Empathy is only the first step in dealing with emotionally fraught people issues.

Hougaard would have leaders add a dose of reality to this equation by practicing what he calls wise compassion. Wisdom is the ability to see reality clearly and act accordingly. Compassion is the intention to be of benefit to others.

Research conducted by Potential Project, including data from 15,000 leaders and 150,000 employees in 5,000 companies around the world, has established a direct correlation between wise compassion and leadership rank. “The data also found that leaders who rate themselves high on compassion have 66% lower stress than their less compassionate counterparts, a 200% lower intention to quit, and 14% higher efficacy,” write Hougaard and Carter. (“Mars and Venus” devotees take note: male leaders rank themselves higher on wise compassion than female leaders rank themselves. But employees don’t agree—they rank female leaders higher than male leaders.)

So how do you bring wise compassion to the hard conversations you are called upon to have with people? Hougaard offers the following advice.

First, take time to prepare by thinking through what you will say and how will say it, the questions the other person may ask, and how you might respond. “No matter how difficult it is for you, it’s more difficult for that other person,” said Hougaard. “So, have the decency of respecting that person by coming to the conversation well prepared and mentally in the right space.”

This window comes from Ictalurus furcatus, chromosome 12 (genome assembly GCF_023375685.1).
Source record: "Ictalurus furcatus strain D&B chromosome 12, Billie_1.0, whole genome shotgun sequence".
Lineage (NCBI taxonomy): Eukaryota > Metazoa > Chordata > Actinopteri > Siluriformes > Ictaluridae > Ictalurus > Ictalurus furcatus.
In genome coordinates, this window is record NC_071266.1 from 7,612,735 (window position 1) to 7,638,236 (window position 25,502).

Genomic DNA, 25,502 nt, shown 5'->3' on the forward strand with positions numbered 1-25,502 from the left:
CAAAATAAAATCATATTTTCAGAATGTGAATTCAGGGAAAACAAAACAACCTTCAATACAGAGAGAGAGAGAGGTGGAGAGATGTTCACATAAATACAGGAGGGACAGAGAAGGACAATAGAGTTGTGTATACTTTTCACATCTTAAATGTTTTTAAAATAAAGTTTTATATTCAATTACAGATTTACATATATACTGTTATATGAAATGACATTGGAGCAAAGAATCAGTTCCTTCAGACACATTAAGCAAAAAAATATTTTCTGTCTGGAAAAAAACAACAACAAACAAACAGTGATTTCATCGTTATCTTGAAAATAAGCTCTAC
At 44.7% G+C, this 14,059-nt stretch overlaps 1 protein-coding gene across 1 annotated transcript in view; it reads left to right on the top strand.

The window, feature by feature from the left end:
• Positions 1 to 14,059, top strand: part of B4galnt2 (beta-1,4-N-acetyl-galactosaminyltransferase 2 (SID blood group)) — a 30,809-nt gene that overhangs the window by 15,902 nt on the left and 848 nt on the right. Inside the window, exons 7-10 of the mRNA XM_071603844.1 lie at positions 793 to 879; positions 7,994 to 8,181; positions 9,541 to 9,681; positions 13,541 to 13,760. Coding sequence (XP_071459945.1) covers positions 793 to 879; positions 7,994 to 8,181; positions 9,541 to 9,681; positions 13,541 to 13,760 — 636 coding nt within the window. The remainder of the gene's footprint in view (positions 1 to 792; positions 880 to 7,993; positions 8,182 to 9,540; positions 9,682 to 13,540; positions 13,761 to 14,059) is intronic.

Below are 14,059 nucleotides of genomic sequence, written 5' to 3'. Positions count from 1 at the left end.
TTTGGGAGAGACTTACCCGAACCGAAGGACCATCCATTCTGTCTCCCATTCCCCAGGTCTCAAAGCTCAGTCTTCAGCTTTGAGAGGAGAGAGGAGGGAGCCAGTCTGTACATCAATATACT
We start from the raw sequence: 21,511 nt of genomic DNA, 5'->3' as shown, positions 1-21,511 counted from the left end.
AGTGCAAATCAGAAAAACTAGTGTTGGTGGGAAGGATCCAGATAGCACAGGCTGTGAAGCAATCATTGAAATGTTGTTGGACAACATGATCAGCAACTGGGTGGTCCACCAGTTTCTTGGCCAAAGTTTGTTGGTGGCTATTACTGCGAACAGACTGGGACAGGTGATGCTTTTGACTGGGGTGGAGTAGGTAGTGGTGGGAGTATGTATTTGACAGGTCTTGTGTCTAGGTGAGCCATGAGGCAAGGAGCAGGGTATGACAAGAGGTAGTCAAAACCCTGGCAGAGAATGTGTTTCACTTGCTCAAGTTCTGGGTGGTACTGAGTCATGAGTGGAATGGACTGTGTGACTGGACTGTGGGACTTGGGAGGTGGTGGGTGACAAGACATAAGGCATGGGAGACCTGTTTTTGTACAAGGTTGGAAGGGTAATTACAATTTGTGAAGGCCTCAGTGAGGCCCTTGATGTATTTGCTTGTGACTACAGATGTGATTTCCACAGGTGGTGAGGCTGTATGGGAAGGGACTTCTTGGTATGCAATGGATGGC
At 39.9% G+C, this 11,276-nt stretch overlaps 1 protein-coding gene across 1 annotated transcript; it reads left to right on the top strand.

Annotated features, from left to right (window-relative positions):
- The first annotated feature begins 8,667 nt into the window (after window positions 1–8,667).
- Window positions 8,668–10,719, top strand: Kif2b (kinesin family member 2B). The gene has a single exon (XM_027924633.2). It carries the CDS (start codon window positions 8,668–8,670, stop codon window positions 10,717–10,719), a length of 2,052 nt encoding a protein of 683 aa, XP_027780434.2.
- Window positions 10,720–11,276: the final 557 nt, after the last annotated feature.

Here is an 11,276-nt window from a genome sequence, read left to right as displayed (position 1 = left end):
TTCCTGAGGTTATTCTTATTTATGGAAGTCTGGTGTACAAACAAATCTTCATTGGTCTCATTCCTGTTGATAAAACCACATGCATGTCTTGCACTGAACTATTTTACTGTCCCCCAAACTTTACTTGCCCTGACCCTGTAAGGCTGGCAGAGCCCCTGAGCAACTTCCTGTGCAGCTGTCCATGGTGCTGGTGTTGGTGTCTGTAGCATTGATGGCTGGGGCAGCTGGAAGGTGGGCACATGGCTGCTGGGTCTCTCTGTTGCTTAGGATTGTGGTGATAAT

Second, separate the person from the problem in your mind. “It’s so easy for us as human beings to say, ‘Oh, that person did that bad thing, so he is a bad person,’” said Hougaard, “and generally that doesn’t work very well.” To avoid this pitfall, try to see the whole person sitting in front of you, not just the employee who fulfills a role.

Third, provide the person with options. “Although options will not make the message any easier, [they send] a message that you care and want to work together through this process,” write Hougaard and Carter. “Providing options gives people a sense of control, even if only in a small way.”

Fourth, respond, don’t react, during conversations. “The CEOs we spoke with all had great examples of situations where they had reacted and the conversation became a fight,” said Hougaard. “Your job is to constantly respond, but never react.”

Fifth, say what you need to say, and then give the person time to respond. “You’re basically blowing up a bomb in someone’s face,” said Hougaard. “When that happens, people need space and time. You need to simply be there and help people process at their own pace.”

None of this is rocket science. In fact, one CEO told Hougaard how to become a compassionate leader in very simple and memorable terms: “Unlearn management and relearn being human.”

Theodore Kinni
Ted Kinni

Theodore Kinni is a contributing editor of strategy+business. He also blogs at Reading, Writing re: Management and is @TedKinni on Twitter.